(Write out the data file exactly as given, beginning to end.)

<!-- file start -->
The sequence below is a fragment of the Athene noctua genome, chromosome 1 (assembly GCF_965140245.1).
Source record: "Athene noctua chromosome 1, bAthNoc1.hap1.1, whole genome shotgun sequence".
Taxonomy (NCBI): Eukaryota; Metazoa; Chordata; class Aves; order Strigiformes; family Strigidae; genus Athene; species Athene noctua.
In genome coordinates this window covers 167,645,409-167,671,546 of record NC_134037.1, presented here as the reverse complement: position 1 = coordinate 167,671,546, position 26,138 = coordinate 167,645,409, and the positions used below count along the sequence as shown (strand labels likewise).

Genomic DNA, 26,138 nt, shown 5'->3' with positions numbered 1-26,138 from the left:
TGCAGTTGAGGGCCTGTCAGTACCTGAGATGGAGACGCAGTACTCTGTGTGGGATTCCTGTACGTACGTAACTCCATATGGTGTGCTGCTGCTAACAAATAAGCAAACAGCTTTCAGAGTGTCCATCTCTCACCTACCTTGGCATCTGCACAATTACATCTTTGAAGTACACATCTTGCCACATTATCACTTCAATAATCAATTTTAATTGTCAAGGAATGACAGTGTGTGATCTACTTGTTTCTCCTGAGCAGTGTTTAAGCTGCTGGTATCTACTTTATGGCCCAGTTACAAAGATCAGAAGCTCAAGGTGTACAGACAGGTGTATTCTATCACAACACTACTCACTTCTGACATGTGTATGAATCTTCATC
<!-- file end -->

The sequence below is a fragment of the Athene noctua genome, chromosome 1 (assembly GCF_965140245.1).
Source record: "Athene noctua chromosome 1, bAthNoc1.hap1.1, whole genome shotgun sequence".
Taxonomy (NCBI): Eukaryota; Metazoa; Chordata; class Aves; order Strigiformes; family Strigidae; genus Athene; species Athene noctua.
In genome coordinates this window covers 167,645,409-167,671,546 of record NC_134037.1, presented here as the reverse complement: position 1 = coordinate 167,671,546, position 26,138 = coordinate 167,645,409, and the positions used below count along the sequence as shown (strand labels likewise).

Genomic DNA, 26,138 nt, shown 5'->3' with positions numbered 1-26,138 from the left:
TGCAGTTGAGGGCCTGTCAGTACCTGAGATGGAGACGCAGTACTCTGTGTGGGATTCCTGTACGTACGTAACTCCATATGGTGTGCTGCTGCTAACAAATAAGCAAACAGCTTTCAGAGTGTCCATCTCTCACCTACCTTGGCATCTGCACAATTACATCTTTGAAGTACACATCTTGCCACATTATCACTTCAATAATCAATTTTAATTGTCAAGGAATGACAGTGTGTGATCTACTTGTTTCTCCTGAGCAGTGTTTAAGCTGCTGGTATCTACTTTATGGCCCAGTTACAAAGATCAGAAGCTCAAGGTGTACAGACAGGTGTATTCTATCACAACACTACTCACTTCTGACATGTGTATGAATCTTCATC